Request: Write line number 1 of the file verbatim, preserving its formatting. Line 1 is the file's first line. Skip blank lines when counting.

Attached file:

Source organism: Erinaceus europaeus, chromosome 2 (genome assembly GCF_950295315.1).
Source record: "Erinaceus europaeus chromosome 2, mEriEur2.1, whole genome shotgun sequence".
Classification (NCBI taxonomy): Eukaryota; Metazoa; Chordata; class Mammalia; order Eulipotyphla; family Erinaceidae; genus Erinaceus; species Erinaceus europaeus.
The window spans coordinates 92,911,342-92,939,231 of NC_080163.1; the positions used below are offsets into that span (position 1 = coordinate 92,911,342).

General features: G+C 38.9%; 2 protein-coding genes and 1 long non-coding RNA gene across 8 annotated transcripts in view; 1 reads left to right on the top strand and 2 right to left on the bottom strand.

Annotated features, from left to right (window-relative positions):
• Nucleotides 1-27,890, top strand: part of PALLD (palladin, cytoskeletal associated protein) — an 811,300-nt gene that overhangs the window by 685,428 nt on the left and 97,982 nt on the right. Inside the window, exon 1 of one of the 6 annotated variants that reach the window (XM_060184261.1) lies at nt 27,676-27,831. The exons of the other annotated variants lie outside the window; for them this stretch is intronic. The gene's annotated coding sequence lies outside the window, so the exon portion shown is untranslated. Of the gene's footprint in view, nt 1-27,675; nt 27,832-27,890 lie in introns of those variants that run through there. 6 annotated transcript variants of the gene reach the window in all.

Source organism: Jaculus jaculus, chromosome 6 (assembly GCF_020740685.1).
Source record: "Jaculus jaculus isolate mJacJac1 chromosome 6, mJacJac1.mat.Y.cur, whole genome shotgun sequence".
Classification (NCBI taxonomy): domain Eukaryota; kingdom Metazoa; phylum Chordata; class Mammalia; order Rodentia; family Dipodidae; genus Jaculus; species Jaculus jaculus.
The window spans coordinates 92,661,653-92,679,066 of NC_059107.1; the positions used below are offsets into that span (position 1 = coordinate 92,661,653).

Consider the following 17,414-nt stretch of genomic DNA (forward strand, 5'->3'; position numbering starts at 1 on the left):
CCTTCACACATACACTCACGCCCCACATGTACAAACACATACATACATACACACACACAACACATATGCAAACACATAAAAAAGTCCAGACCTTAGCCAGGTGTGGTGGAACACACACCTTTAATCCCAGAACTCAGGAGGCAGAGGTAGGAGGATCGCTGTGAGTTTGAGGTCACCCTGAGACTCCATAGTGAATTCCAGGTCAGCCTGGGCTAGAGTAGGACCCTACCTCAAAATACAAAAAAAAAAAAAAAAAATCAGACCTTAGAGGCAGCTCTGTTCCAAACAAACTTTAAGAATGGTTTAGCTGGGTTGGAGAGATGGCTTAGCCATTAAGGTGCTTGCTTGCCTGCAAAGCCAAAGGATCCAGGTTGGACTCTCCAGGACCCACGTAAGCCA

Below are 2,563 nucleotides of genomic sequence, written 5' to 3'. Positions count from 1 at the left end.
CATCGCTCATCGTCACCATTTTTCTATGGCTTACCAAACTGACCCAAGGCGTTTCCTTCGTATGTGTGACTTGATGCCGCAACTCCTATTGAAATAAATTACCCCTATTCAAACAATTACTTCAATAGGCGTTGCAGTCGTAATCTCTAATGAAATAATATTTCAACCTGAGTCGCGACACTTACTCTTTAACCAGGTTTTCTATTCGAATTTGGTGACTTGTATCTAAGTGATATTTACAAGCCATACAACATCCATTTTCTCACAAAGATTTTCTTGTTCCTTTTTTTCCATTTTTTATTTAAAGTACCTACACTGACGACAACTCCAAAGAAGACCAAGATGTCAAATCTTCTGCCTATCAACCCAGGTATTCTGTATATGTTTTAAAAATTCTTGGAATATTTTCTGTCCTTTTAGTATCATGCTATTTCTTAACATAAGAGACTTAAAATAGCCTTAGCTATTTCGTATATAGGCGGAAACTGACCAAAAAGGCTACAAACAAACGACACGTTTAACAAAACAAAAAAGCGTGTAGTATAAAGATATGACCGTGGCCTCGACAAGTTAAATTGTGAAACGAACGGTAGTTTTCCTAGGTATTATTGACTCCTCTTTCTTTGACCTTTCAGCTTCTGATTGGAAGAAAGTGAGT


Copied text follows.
Source organism: Erinaceus europaeus, chromosome 2 (genome assembly GCF_950295315.1).